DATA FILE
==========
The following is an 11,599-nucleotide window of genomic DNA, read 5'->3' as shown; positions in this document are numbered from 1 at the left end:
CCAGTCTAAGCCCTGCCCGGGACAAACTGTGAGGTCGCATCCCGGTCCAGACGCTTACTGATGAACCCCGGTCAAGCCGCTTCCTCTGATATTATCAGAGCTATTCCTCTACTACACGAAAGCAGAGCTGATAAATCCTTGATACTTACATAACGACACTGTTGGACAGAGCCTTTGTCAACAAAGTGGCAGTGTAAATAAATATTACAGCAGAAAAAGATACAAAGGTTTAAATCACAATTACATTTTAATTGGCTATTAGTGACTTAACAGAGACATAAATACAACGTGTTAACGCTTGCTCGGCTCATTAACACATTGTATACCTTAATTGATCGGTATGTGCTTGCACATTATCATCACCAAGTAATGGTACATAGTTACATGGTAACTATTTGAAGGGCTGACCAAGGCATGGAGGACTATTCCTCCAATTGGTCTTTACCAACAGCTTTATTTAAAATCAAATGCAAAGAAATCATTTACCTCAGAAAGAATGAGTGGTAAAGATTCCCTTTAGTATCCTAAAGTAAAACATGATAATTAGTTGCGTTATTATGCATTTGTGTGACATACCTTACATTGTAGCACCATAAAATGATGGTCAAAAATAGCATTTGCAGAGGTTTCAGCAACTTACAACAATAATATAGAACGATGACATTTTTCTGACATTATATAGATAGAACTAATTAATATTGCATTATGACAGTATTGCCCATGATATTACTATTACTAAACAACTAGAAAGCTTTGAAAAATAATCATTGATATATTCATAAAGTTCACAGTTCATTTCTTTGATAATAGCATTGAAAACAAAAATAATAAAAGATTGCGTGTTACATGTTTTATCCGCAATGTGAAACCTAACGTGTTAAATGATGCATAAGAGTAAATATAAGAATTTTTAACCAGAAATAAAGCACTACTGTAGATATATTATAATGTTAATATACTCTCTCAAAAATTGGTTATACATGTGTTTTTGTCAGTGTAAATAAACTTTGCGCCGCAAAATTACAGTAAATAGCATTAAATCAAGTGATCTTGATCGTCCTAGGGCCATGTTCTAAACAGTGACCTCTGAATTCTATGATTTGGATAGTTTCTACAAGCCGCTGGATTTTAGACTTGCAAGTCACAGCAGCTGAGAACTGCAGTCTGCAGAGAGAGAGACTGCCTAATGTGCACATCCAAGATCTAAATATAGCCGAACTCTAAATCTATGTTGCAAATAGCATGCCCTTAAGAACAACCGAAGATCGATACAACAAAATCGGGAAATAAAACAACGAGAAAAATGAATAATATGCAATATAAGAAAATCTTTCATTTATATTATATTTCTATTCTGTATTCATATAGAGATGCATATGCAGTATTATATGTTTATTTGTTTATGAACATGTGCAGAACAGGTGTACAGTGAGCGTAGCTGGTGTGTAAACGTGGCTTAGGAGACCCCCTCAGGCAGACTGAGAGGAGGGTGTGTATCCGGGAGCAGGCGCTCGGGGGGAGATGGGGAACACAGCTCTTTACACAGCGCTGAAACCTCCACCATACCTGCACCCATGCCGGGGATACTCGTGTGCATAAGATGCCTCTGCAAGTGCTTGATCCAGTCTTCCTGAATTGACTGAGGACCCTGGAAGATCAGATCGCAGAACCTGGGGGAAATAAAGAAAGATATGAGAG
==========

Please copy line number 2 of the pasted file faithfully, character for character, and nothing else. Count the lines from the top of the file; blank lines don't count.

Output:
CCAGTCTAAGCCCTGCCCGGGACAAACTGTGAGGTCGCATCCCGGTCCAGACGCTTACTGATGAACCCCGGTCAAGCCGCTTCCTCTGATATTATCAGAGCTATTCCTCTACTACACGAAAGCAGAGCTGATAAATCCTTGATACTTACATAACGACACTGTTGGACAGAGCCTTTGTCAACAAAGTGGCAGTGTAAATAAATATTACAGCAGAAAAAGATACAAAGGTTTAAATCACAATTACATTTTAATTGGCTATTAGTGACTTAACAGAGACATAAATACAACGTGTTAACGCTTGCTCGGCTCATTAACACATTGTATACCTTAATTGATCGGTATGTGCTTGCACATTATCATCACCAAGTAATGGTACATAGTTACATGGTAACTATTTGAAGGGCTGACCAAGGCATGGAGGACTATTCCTCCAATTGGTCTTTACCAACAGCTTTATTTAAAATCAAATGCAAAGAAATCATTTACCTCAGAAAGAATGAGTGGTAAAGATTCCCTTTAGTATCCTAAAGTAAAACATGATAATTAGTTGCGTTATTATGCATTTGTGTGACATACCTTACATTGTAGCACCATAAAATGATGGTCAAAAATAGCATTTGCAGAGGTTTCAGCAACTTACAACAATAATATAGAACGATGACATTTTTCTGACATTATATAGATAGAACTAATTAATATTGCATTATGACAGTATTGCCCATGATATTACTATTACTAAACAACTAGAAAGCTTTGAAAAATAATCATTGATATATTCATAAAGTTCACAGTTCATTTCTTTGATAATAGCATTGAAAACAAAAATAATAAAAGATTGCGTGTTACATGTTTTATCCGCAATGTGAAACCTAACGTGTTAAATGATGCATAAGAGTAAATATAAGAATTTTTAACCAGAAATAAAGCACTACTGTAGATATATTATAATGTTAATATACTCTCTCAAAAATTGGTTATACATGTGTTTTTGTCAGTGTAAATAAACTTTGCGCCGCAAAATTACAGTAAATAGCATTAAATCAAGTGATCTTGATCGTCCTAGGGCCATGTTCTAAACAGTGACCTCTGAATTCTATGATTTGGATAGTTTCTACAAGCCGCTGGATTTTAGACTTGCAAGTCACAGCAGCTGAGAACTGCAGTCTGCAGAGAGAGAGACTGCCTAATGTGCACATCCAAGATCTAAATATAGCCGAACTCTAAATCTATGTTGCAAATAGCATGCCCTTAAGAACAACCGAAGATCGATACAACAAAATCGGGAAATAAAACAACGAGAAAAATGAATAATATGCAATATAAGAAAATCTTTCATTTATATTATATTTCTATTCTGTATTCATATAGAGATGCATATGCAGTATTATATGTTTATTTGTTTATGAACATGTGCAGAACAGGTGTACAGTGAGCGTAGCTGGTGTGTAAACGTGGCTTAGGAGACCCCCTCAGGCAGACTGAGAGGAGGGTGTGTATCCGGGAGCAGGCGCTCGGGGGGAGATGGGGAACACAGCTCTTTACACAGCGCTGAAACCTCCACCATACCTGCACCCATGCCGGGGATACTCGTGTGCATAAGATGCCTCTGCAAGTGCTTGATCCAGTCTTCCTGAATTGACTGAGGACCCTGGAAGATCAGATCGCAGAACCTGGGGGAAATAAAGAAAGATATGAGAG